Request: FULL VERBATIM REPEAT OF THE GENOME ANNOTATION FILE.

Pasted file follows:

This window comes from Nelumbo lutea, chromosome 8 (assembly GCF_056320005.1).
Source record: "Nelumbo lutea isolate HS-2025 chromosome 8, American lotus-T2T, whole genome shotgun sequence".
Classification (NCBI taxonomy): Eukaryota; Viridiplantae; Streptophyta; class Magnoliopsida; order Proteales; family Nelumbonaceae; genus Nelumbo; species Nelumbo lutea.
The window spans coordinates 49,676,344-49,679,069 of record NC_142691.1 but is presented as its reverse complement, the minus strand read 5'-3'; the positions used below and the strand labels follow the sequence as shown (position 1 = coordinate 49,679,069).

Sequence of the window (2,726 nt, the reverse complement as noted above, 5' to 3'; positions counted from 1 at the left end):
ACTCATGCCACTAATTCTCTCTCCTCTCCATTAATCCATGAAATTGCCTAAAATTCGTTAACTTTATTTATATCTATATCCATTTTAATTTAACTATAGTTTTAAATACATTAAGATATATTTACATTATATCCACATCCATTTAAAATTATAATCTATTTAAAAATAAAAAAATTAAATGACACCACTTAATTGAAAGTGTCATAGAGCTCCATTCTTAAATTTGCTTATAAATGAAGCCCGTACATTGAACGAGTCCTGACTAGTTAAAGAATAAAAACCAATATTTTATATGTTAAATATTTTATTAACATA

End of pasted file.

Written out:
This window comes from Nelumbo lutea, chromosome 8 (assembly GCF_056320005.1).
Source record: "Nelumbo lutea isolate HS-2025 chromosome 8, American lotus-T2T, whole genome shotgun sequence".
Classification (NCBI taxonomy): Eukaryota; Viridiplantae; Streptophyta; class Magnoliopsida; order Proteales; family Nelumbonaceae; genus Nelumbo; species Nelumbo lutea.
The window spans coordinates 49,676,344-49,679,069 of record NC_142691.1 but is presented as its reverse complement, the minus strand read 5'-3'; the positions used below and the strand labels follow the sequence as shown (position 1 = coordinate 49,679,069).

Sequence of the window (2,726 nt, the reverse complement as noted above, 5' to 3'; positions counted from 1 at the left end):
ACTCATGCCACTAATTCTCTCTCCTCTCCATTAATCCATGAAATTGCCTAAAATTCGTTAACTTTATTTATATCTATATCCATTTTAATTTAACTATAGTTTTAAATACATTAAGATATATTTACATTATATCCACATCCATTTAAAATTATAATCTATTTAAAAATAAAAAAATTAAATGACACCACTTAATTGAAAGTGTCATAGAGCTCCATTCTTAAATTTGCTTATAAATGAAGCCCGTACATTGAACGAGTCCTGACTAGTTAAAGAATAAAAACCAATATTTTATATGTTAAATATTTTATTAACATA